Steven Spielberg and Jeffrey Katzenberg may have lost millions of dollars in New York money manager Bernie Madoff's alleged Ponzi schemes, the Wall Street Journalreported today (Tuesday). The newspaper said that the two who with David Geffen founded the DreamWorks studio, had relied on advice from financial consultant Jerry Breslauer, who himself may have been a victim of Madoff's manipulations. Breslauer, the Journalobserved, had once handled the financial affairs of numerous top stars and studio executives, including Barbra Streisand and Michael Jackson, but in recent years, had whittled his client list to just Spielberg and Katzenberg. Citing people familiar with the matter, the newspaper said that it was likely that Breslauer himself had sustained heavy losses in the Madoff scandal.


The Day the Earth Stood Still shook up the box office over the weekend, winding up with $30.5 million to take the top spot. Box office trackers Media by Numbers said that IMAX screenings in just 123 theaters accounted for 12.5 percent of the total. Overall, however, the box office was down 46 percent from its total during the comparable weekend a year ago.

{@@@[email protected]@@}{@@@[email protected]@@}The top ten films over the weekend, according to final figures compiled by Media by Numbers (figures in parentheses represent total gross to date):

1. The Day the Earth Stood Still, 20th Century Fox, $30,480,153, (New); 2.Four Christmases, Warner Bros., $13,074,470, 3 Wks. ($87,77,5,974); 3.Twilight, Summit Ent. $7,951,131, 4 Wks. ($150,045,826); 4. Bolt, Disney, $7,464,282, 4 Wks. ($88,849,005); 5.Australia, 20th Century Fox, $4,169,277, 3 Wks. ($37,767,253); 6.Quantum of Solace, Sony/MGM, $3,715,522, 5 Wks. ($157,583,232); 7.Nothing Like the Holidays, Overture Films, $3,535,664, (New); 8. Madagascar: Escape 2 Africa, Paramount, $3,181,231, 6 Wks. ($169,937,394); 9. Milk, Focus, $2,598,638, 3 Wks. ($7,590,976); 10.Transporter 3, Lionsgate, $2,351,229, 3 Wks. ($29,377,080).


FoxNews.com's Roger Friedman claimed on Monday that he had been barred from a New York screening of the Tom Cruise movie Valkyrie because of negative comments he had published about the movie. In his latest column, Friedman quoted from a review by former Variety critic and UCLA film professor Emanuel Levy in which he criticizes Cruise's performance and concludes that his "career as a major player seems to be over." Los Angeles Timescolumnist Patrick Goldstein came to the defense of Friedman today (Tuesday), writing, "I don't like the idea of studios banning writers from screenings. ... The upside is that you control your coverage; the downside is that you make the writer a martyr. Keeping Friedman away certainly didn't stop him from trashing the movie anyway." Goldstein contacted United Artists marketing chief Michael Vollman, who confirmed that the studio had not invited Friedman to the screening of Valkyrie. "Screenings are a privilege, not a right," Vollman said. "If he'd indicated a desire to be open-minded and not telegraphed his intentions ahead of time, we would've acted differently. But when someone says 'I'm going to hate this movie,' you get the impression they have a closed mind."


National Lampoon CEO Daniel Laikin was arrested in Los Angeles on Monday and charged with fraudulently attempting to inflate the value of the company's stock. Five other defendants were indicted in Philadelphia. The company originally published a now-defunct humor magazine, but later branched out into syndicated radio, television, and films (Animal House, Class Reunion, Vacation). Acting U.S. attorney Laurie Magid said Monday that Laikin's schemes "schemes were designed to corrupt the market and reap large profits for these defendants at the expense of the average investor." According to the government, the schemes involved paying bribes to at least three individuals to induce them to purchase at least 87,500 shares of National Lampoon stock in hopes of driving up the stock price to $5.00 a share. Laikin controls about 40 percent of the company's stock In reporting on his arrest, the Los Angeles Timesobserved that the stock "has mostly languished under $2 a share since 2005 as the company has continued to bleed red ink while searching for a sustainable business strategy." The SEC on Monday also halted trading in the company's stock on the American Stock Exchange. On Friday, it had closed at 73 cents a share.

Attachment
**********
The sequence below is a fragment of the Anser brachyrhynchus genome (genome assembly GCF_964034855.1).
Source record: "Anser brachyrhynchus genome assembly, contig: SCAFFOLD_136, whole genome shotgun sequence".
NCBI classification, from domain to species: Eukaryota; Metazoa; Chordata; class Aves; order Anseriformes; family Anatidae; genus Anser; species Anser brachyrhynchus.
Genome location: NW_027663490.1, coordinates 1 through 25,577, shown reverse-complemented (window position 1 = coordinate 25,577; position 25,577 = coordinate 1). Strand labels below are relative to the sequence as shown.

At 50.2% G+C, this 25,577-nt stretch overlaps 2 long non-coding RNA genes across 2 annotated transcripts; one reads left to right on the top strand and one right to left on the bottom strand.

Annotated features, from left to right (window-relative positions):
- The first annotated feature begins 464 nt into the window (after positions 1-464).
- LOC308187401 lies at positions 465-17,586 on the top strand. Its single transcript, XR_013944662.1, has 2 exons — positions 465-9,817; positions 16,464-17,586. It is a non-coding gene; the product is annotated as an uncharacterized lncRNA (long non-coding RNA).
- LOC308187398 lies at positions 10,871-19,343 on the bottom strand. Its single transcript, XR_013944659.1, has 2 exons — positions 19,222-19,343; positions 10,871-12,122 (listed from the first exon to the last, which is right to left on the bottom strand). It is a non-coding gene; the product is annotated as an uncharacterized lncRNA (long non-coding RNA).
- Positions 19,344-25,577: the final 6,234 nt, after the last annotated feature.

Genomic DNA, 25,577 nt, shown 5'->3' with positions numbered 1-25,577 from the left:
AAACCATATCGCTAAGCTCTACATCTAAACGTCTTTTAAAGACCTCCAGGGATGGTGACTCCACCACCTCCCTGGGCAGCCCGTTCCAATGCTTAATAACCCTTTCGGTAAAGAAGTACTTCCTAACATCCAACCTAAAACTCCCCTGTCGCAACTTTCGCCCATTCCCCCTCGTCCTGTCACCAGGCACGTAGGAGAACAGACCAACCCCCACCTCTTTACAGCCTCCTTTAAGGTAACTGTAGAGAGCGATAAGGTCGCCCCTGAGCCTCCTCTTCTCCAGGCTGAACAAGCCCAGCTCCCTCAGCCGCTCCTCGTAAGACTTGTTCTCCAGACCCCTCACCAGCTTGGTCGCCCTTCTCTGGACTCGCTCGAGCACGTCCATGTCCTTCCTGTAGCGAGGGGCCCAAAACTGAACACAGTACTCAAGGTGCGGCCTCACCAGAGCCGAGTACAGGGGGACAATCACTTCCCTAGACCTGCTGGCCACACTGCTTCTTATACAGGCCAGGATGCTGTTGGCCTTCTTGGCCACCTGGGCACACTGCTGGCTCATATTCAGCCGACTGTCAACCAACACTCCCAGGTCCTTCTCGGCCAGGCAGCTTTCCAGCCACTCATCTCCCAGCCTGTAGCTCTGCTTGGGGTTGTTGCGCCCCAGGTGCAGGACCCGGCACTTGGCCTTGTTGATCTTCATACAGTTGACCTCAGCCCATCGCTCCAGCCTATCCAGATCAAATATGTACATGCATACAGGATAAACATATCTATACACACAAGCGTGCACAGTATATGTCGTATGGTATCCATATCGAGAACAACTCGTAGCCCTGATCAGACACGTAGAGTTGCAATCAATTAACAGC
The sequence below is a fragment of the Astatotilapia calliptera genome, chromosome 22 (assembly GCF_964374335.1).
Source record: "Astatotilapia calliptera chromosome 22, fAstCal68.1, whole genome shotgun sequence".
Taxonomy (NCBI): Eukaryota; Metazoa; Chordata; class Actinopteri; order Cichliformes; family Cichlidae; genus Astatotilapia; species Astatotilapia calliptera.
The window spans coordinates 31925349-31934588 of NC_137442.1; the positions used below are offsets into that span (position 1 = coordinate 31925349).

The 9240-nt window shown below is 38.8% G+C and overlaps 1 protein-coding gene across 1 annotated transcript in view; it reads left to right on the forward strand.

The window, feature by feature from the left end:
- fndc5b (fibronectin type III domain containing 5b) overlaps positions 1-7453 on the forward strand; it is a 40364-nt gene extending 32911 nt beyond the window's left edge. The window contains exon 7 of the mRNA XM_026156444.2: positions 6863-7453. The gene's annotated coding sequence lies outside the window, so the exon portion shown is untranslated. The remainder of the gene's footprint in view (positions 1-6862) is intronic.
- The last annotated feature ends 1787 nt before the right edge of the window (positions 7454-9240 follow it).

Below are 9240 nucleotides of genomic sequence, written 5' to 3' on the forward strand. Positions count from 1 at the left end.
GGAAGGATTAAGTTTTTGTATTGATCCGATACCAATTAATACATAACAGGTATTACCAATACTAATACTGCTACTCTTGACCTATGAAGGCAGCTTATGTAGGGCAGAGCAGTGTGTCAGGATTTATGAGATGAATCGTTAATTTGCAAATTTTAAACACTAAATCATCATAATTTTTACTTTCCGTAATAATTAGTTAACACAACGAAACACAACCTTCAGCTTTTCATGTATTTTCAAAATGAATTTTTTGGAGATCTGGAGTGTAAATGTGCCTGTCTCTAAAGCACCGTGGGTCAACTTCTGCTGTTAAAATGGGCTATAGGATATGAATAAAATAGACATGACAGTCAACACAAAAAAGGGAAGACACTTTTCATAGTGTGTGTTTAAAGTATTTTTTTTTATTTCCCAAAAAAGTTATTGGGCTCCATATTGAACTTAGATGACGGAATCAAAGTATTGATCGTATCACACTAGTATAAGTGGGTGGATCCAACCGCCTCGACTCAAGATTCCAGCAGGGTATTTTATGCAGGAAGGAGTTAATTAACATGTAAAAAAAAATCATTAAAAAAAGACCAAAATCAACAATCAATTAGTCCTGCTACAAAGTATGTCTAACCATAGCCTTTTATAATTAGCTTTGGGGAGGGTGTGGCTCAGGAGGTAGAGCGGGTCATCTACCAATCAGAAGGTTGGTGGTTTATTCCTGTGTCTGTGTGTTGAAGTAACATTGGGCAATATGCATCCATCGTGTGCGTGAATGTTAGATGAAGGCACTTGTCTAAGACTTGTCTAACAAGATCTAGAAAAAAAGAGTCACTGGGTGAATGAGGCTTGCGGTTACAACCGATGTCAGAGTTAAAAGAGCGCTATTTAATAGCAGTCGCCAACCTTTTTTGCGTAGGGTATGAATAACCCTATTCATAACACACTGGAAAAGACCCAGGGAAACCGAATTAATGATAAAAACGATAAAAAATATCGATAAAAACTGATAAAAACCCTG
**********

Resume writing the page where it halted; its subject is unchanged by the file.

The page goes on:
Former Hollywood private eye Anthony Pellicano was sentenced to 15 years in prison Monday following his conviction on wiretapping, racketeering and conspiracy charges. At the sentencing, former Los Angeles Timesand Hollywood Reporter journalist Anita Busch addressed Pellicano. "You and your employers not only used fear and intimidation, but you made sure people -- your targets -- were smeared in the press. And you and your clients used any means at your disposal to destroy people's employment," she said. Busch had accused Pellicano of being responsible for threatening her over a story she was working on by placing a dead fish and a rose on her car with a note saying "Stop." She charged that Pellicano continued the attack even after he was arrested and convicted. "And you did most all of it through theLos Angeles Times where I unfortunately found out while working there that you had a trusted relationship with the lawyer advising me and one of the reporters that they had covering this criminal case. ... I was new to the paper, but you weren't. And you USED the relationships you had there against me. You made sure my newspaper didn't believe me, so behind the scenes you could ruin my employment just like you and your clients did to other victims."